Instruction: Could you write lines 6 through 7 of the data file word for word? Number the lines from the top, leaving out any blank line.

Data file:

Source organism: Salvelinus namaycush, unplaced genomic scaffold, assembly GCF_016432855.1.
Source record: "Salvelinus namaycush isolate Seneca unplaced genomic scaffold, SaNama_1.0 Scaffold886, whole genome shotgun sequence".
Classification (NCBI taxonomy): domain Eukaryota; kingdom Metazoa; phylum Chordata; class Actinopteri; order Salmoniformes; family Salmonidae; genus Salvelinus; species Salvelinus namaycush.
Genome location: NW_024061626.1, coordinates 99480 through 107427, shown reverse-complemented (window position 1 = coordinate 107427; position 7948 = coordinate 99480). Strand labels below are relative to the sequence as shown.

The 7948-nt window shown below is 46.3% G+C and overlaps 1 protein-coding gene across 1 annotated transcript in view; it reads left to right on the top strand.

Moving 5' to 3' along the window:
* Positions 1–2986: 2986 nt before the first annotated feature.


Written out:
Moving 5' to 3' along the window:
* Positions 1–2986: 2986 nt before the first annotated feature.